16. Effects of hypothermic storage of striped bass (Morone saxatilis) sperm on intracellular calcium, reactive oxygen species formation, mitochondrial function, motility, and viability

    Technology Transfer Automated Retrieval System (TEKTRAN)

    Experiments were conducted to determine the effect of hypothermic 24 h storage of striped bass sperm cells on viability, intracellular Ca2+ ([Ca2+]i), mitochondrial membrane potential (D'm), and reactive oxygen species (ROS) formation (oxidation of hydroethidine to ethidium) as determined by flow cy...

  17. Effects of hypothermic storage of striped bass (Morone saxatilis) sperm on intracellular calcium, reactive oxygen species formation, mitochondrial function, motility, and viability

    Technology Transfer Automated Retrieval System (TEKTRAN)

    Experiments were conducted to determine the effect of hypothermic 24 h storage of striped bass sperm cells (Morone saxatilis) on viability, intracellular Ca2+ [Ca2+]i, mitochondrial membrane potential (''m), and reactive oxygen species (ROS) formation as determined by flow cytometry; motion activati...

  18. Natural sperm birefringence can be used to estimate sperm viability and morphology.

    PubMed

    Collodel, Giulia; Federico, Maria Grazia; Pascarelli, Nicola Antonio; Geminiani, Michela; Moretti, Elena

    2010-12-01

    Semen parameters were evaluated by a variety of tests. A polarizing microscope (PM) which allows, in a single step, for the evaluation of the number, motility, viability of sperm using the phenomenon of birefringence was used. This approach avoids a Papanicolaou staining procedure modified for sperm (PAP) performed in fixed material. The aim of this study was to examine the birefringence of sperm structures, in live cells, for the direct analysis of morphology on fresh samples. Semen samples from 15 men of recently proven fertility and from 66 male patients who attended our center for semen analysis were examined by polarization microscope (PM) analysis in order to find an index representing a pool of sperm with normal morphology and progressive motility. The receiver operating characteristics (ROC) curves were used to determine the performance of the proposed diagnostic method. The difference between the two areas under the ROC curves (PAP=0.76 and PM=0.82) was quantitatively not significant (P=0.308); however, the curve of the PM method was always higher than the curve of PAP, revealing that, qualitatively, PM was more sensitive than PAP. The PM index can represent the percentage of motile sperm with normal morphology, which is the actual pool of sperm that can reach and fertilize the oocyte. We suggest a PM diagnostic cut-off value of 20%, since this value was the lowest found for individuals of proven fertility. PMID:20925592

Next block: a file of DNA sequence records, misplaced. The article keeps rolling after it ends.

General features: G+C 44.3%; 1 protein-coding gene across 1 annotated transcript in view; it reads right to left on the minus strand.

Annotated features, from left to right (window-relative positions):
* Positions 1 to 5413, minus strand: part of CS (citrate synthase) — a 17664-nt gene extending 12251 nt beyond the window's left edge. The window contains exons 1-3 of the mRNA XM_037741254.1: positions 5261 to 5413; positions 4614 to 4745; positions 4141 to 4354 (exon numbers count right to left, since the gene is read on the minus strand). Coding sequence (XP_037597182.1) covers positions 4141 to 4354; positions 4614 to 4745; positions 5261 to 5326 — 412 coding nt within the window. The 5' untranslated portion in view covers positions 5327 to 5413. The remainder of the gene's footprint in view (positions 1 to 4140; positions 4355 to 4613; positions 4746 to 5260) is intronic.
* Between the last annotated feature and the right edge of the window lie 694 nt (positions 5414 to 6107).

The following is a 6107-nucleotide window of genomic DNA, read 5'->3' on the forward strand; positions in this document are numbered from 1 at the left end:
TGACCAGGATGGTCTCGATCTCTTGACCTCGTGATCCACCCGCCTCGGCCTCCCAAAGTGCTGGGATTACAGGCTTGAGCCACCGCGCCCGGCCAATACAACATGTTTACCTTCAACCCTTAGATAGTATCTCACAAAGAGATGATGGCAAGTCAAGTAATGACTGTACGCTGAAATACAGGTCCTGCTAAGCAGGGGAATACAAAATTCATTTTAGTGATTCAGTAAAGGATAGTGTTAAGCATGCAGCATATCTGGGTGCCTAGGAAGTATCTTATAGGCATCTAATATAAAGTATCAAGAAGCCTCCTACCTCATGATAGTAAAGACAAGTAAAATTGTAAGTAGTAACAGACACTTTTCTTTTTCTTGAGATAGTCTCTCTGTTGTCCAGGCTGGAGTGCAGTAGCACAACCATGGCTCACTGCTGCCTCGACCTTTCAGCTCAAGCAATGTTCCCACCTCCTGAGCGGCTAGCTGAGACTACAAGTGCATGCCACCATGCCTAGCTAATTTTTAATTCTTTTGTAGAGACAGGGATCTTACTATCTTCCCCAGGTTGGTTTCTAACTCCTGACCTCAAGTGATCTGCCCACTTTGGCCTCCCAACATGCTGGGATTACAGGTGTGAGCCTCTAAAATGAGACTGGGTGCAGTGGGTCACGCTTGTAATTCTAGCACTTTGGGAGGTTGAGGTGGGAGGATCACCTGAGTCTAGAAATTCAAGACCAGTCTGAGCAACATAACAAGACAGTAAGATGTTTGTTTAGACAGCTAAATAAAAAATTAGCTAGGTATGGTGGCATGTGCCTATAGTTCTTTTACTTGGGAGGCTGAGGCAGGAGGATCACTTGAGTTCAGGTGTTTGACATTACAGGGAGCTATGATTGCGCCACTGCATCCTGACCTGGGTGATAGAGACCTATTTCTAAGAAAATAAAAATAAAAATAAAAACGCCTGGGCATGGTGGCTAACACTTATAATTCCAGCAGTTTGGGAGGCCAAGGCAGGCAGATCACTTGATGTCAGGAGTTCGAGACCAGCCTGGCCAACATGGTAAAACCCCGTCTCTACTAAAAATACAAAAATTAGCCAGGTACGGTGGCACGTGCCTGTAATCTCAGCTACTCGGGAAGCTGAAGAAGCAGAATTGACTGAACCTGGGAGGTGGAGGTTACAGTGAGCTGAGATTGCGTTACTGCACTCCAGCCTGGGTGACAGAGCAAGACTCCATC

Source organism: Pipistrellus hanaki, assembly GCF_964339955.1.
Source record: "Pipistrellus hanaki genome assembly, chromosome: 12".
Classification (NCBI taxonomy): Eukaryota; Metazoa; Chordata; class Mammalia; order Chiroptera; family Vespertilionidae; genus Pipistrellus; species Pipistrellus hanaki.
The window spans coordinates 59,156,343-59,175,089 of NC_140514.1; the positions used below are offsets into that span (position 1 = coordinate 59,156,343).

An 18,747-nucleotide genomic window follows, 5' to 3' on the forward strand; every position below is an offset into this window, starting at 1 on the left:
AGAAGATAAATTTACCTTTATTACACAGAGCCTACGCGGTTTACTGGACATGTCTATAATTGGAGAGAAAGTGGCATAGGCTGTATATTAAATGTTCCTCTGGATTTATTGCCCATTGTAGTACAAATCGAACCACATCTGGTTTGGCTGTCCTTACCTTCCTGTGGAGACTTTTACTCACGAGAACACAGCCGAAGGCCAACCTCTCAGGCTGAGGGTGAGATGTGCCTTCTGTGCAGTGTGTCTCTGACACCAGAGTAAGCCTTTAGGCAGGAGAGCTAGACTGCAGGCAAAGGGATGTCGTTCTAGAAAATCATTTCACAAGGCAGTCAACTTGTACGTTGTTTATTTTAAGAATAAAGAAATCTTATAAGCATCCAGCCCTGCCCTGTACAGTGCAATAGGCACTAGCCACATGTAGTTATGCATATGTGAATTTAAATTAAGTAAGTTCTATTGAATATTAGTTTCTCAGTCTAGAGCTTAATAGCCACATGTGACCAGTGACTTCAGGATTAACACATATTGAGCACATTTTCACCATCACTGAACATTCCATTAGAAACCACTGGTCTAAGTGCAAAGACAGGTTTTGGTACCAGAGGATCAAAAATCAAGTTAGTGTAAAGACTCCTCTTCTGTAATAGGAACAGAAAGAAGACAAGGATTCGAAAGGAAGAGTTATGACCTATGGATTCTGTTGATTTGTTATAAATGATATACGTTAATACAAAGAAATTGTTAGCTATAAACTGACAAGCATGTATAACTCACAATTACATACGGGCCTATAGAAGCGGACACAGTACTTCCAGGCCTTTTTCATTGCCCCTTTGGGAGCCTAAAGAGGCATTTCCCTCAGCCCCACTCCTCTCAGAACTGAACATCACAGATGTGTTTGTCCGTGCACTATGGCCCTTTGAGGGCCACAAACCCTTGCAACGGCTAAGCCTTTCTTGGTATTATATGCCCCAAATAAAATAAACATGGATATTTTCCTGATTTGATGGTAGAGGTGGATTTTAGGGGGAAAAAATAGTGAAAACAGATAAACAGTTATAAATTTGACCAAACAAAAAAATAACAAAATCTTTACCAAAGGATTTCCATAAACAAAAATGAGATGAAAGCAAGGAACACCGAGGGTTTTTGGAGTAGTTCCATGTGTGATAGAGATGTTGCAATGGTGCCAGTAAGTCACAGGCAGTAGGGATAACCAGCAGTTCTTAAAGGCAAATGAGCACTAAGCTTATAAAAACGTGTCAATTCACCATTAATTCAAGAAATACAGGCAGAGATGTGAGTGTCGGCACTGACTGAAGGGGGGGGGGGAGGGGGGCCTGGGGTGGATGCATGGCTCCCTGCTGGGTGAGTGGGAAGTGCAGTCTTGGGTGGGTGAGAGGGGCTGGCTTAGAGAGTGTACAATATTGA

19. Posttesticular sperm maturation, infertility, and hypercholesterolemia

    PubMed Central

    Whitfield, Marjorie; Pollet-Villard, Xavier; Levy, Rachel; Drevet, Joël R; Saez, Fabrice

    2015-01-01

    Cholesterol is a key molecule in the mammalian physiology of especial particular importance for the reproductive system as it is the common precursor for steroid hormone synthesis. Cholesterol is also a recognized modulator of sperm functions, not only at the level of gametogenesis. Cholesterol homeostasis regulation is crucial for posttesticular sperm maturation, and imbalanced cholesterol levels may particularly affect these posttesticular events. Metabolic lipid disorders (dyslipidemia) affect male fertility but are most of the time studied from the angle of endocrine/testicular consequences. This review will focus on the deleterious effects of a particular dyslipidemia, i.e., hypercholesterolemia, on posttesticular maturation of mammalian spermatozoa. PMID:26067871

  20. Posttesticular sperm maturation, infertility, and hypercholesterolemia.

    PubMed

    Whitfield, Marjorie; Pollet-Villard, Xavier; Levy, Rachel; Drevet, Joël R; Saez, Fabrice

    2015-01-01

    Cholesterol is a key molecule in the mammalian physiology of especial particular importance for the reproductive system as it is the common precursor for steroid hormone synthesis. Cholesterol is also a recognized modulator of sperm functions, not only at the level of gametogenesis. Cholesterol homeostasis regulation is crucial for posttesticular sperm maturation, and imbalanced cholesterol levels may particularly affect these posttesticular events. Metabolic lipid disorders (dyslipidemia) affect male fertility but are most of the time studied from the angle of endocrine/testicular consequences. This review will focus on the deleterious effects of a particular dyslipidemia, i.e., hypercholesterolemia, on posttesticular maturation of mammalian spermatozoa. PMID:26067871

  1. Sound production in neonate sperm whales (L)

    NASA Astrophysics Data System (ADS)

    Madsen, P. T.; Carder, D. A.; Au, W. W. L.; Nachtigall, P. E.; Møhl, B.; Ridgway, S. H.

    2003-06-01